A representative of legal firm Hogan Lovells, Nina LeClair (second from right), talks to U.S. military veteran applicants at a hiring fair for veteran job seekers and military spouses at the Verizon Center in Washington April 9, 2014. Reuters

By headline numbers alone, the government's latest snapshot of the American job market reinforced the sense that the economy has finally regained momentum. The unemployment rate dipped to 5.9 percent last month, the first time since the summer of 2008 that this closely watched number has fallen below 6 percent. The economy added a net 248,000 jobs, a far stronger showing than most economists had been expecting.

But the clearest sign of a reinvigorated economy came buried in the Labor Department's monthly jobs report released Friday: The number of people who said they were working part-time for lack of full-time positions continued to decline in September -- from 7.27 million to 7.1 million -- while full-time jobs increased by 273,000.

That left a not-inconsiderable number of people still struggling to pay their bills with a part-time paycheck, yet it also meant that the majority of jobs added by private employers last month were full-time positions.

“If you look over last year, we’ve seen far more full-time job creation than part-time,” Eric Lascelles, chief economist for RBC Global Asset Management, told International Business Times. “We’re now back clearly to a narrative of job creation that understates the quality of jobs.”

The strong monthly report from the Labor Department eased concerns about the vigor of the expansion that has followed the Great Recession, when the unemployment rate reached 10 percent. The latest report specifically muted concerns of weakening that had been provoked by a disappointing report for August.

Indeed, the September report came with a positive revision to August's data: In place of the 142,000 net jobs the government initially said were added in August, the revised number came in Friday at a more robust 180,000.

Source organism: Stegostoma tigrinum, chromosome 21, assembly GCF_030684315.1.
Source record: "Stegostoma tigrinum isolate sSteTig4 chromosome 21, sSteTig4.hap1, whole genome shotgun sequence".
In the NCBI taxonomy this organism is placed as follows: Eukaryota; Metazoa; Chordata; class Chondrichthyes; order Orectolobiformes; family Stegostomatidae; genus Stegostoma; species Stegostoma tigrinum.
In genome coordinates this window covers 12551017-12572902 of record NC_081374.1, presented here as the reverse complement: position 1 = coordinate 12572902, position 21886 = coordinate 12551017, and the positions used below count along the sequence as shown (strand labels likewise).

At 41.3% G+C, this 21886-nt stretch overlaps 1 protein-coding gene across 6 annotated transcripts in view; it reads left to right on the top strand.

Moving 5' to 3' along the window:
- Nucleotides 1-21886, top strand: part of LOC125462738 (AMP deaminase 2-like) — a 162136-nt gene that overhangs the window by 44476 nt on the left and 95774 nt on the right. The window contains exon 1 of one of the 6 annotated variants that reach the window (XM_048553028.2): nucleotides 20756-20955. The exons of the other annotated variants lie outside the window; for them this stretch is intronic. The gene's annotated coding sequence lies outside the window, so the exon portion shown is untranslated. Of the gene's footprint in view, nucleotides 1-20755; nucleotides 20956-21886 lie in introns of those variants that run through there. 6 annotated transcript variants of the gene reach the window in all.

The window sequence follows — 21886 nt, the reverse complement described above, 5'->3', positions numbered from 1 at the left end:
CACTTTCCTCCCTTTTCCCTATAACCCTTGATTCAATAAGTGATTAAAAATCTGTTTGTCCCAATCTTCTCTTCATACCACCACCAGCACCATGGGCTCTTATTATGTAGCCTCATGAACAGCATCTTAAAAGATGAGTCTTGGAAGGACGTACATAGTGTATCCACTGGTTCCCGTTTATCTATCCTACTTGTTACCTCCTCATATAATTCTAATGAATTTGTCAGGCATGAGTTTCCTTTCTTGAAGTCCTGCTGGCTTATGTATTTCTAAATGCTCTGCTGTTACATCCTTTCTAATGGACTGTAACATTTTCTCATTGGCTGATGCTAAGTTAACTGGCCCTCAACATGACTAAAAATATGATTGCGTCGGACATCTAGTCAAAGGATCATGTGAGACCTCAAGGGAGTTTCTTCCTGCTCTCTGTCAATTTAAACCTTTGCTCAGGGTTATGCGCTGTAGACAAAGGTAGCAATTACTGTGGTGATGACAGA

The report “paints a pretty picture of the continued improvement in the labor market,” Stuart Hoffman, chief economist at PNC Financial Services Group, said. “The monthly numbers have been choppy in 2014 because of the bad weather early in the year and then a bounce back in job growth as the economy thawed, but the underlying pace of job creation has been stronger than in 2013 and 2012.”

Job gains appeared broadly distributed through the economy in September. Professional and business services added a net 81,000 jobs, and retail saw an increase of 35,000 jobs. Health care -- a reliable source of paychecks even during the recession -- saw a net increase of 23,000 jobs. Food and beverage stores gained 20,000, though many were employees returning to work after strikes in August at a grocery chain in New England.

The most hopeful sign was perhaps the gains among full-time workers. In the five years since the recession ended in June 2009, the economy has seen more than 500,000 full-time jobs replaced by 800,000 part-time positions, the highest increase in part-time employment since 1993. Economists saw in September's jobs report potential evidence that this trend may be reversing, in what many take as the beginnings of a recovery strong enough to add more money to households that have been grappling with smaller paychecks.

“The recovery hasn’t necessarily always been impressive, but it’s been sustaining itself for some time now,” Mark Hamrick, chief economist for, said. “The quality of jobs being added has been improving.”

The number of Americans working jobs for which they’re overqualified remains higher than it would be in a truly healthy economy, economists say. People who are working have generally failed to see wage increases that keep pace with rising costs for crucial goods like housing, health care, education and gasoline -- a trend that has held for nearly a decade.

And even some of the seemingly good news gave way, upon closer examination, to a more sobering reality. Part of the reason the unemployment rate declined is that more people simply gave up looking for jobs. The so-called labor force participation rate -- a number that tracks who is working along with those unemployed but seeking jobs -- fell to 62.7 percent in September, a level not seen since 1978.

But against that backdrop, economists pointed to the increase in full-time work as a possible indicator of an economy that is finally beginning to spread its spoils to a greater share of American workers.

“Even when you factor in the decline in labor force, there’s a declining unemployment rate,” Lascelles said. “You could argue we’re halfway back to a normal full-time, part-time composition."